Receive new posts as email.
This site operates as an independent editorial operation. Advertising, sponsorships, and other non-editorial materials represent the opinions and messages of their respective origins, and not of the site operator or JiWire, Inc.
Entire site and all contents except otherwise noted © Copyright 2001-2006 by Glenn Fleishman. Some images ©2006 Jupiterimages Corporation. All rights reserved. Please contact us for reprint rights. Linking is, of course, free and encouraged.
Large-scale Wi-Fi network operators in corporate and academic worlds bearish on N in short-term: These kinds of users need to see real improvements and good-neighbor operations before adopting 802.11n, as it doesn’t offer any real advantages in the short-term over their current networks.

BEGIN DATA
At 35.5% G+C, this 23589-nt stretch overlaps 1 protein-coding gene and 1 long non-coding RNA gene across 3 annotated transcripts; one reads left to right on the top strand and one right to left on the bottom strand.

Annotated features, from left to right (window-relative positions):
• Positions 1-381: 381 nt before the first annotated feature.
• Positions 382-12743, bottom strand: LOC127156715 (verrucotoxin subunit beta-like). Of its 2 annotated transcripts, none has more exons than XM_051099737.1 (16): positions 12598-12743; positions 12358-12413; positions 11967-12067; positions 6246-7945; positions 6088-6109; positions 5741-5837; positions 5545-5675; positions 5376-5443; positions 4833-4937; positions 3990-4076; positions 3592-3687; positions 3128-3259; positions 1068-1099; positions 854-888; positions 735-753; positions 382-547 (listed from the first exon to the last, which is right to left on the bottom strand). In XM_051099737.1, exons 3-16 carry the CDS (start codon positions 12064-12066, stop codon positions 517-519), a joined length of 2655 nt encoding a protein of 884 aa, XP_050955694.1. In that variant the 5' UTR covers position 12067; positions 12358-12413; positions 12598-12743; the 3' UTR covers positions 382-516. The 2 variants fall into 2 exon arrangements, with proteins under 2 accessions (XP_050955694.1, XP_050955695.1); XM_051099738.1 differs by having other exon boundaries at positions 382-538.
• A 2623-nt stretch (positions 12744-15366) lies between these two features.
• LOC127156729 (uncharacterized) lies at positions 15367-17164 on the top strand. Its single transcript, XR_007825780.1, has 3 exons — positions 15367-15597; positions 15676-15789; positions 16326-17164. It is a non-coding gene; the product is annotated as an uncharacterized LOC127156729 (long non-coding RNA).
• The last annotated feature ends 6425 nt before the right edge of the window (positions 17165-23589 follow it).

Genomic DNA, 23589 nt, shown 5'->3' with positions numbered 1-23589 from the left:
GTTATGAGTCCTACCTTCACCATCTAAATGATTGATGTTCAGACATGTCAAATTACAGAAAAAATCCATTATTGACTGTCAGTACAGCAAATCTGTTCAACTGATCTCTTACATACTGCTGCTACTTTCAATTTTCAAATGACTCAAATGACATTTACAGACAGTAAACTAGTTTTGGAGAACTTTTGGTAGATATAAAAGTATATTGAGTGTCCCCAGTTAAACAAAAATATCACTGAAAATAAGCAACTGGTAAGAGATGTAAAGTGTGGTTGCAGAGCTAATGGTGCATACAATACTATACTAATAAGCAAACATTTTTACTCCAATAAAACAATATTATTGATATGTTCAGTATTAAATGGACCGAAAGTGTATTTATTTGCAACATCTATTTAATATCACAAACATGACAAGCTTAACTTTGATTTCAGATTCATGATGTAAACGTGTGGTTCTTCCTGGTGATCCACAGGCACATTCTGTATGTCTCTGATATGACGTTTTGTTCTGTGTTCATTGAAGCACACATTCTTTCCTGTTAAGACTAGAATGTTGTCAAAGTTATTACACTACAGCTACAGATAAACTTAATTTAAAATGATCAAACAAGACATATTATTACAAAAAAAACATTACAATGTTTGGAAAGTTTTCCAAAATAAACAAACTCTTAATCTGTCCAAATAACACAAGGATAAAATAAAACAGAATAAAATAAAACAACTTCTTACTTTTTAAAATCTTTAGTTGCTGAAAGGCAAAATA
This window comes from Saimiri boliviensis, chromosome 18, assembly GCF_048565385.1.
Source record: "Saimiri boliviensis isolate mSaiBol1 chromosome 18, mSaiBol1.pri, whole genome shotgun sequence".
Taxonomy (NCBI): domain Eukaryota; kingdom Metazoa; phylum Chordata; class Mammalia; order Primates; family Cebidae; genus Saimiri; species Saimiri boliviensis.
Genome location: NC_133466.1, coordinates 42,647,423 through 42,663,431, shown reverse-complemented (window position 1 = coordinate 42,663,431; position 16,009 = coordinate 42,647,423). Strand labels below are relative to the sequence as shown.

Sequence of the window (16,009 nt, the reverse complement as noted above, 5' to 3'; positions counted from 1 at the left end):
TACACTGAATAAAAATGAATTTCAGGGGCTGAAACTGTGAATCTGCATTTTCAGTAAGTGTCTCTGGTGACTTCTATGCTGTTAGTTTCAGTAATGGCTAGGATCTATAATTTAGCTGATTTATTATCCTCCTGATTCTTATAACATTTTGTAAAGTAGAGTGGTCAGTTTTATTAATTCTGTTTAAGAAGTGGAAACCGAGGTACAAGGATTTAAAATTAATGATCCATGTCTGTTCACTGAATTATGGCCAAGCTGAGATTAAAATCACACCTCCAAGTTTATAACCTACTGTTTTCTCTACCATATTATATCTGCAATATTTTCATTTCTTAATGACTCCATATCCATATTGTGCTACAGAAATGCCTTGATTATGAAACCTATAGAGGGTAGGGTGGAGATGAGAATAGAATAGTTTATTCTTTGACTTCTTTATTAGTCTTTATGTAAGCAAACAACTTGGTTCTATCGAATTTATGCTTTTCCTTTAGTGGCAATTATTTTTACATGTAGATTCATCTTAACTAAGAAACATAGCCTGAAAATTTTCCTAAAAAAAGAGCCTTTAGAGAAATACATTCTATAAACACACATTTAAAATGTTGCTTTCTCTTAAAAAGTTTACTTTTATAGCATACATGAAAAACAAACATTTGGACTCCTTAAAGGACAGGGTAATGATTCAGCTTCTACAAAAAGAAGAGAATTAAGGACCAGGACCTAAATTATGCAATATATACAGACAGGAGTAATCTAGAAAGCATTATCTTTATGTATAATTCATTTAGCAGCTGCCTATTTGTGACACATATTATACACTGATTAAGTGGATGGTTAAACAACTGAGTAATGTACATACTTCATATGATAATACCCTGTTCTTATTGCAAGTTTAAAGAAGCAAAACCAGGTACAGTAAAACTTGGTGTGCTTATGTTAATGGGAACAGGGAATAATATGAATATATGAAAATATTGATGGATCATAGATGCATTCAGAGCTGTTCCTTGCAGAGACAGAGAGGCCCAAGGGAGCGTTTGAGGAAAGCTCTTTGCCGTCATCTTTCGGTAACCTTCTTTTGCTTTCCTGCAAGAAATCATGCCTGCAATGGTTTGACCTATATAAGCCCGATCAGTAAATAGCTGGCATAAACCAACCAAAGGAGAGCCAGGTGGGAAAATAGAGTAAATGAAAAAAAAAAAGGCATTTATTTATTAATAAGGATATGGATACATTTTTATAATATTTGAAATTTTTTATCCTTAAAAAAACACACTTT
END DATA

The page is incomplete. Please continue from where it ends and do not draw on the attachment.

The IT director at Mount Saint Mary College in Newburgh, New York, is quoted as wanting to see test results. They’re an interesting case. I spoke to them three years ago because they were a very early WLAN deployer using RangeLAN (2 Mbps) equipment in the late 1990s. They moved from RangeLAN to 802.11a because it offered much higher speeds and less interference even though it seemed a strange move at the time and requiring users to purchase 802.11a or a/g cards for use on the campus network.
Posted by Glennf at March 24, 2006 10:24 AM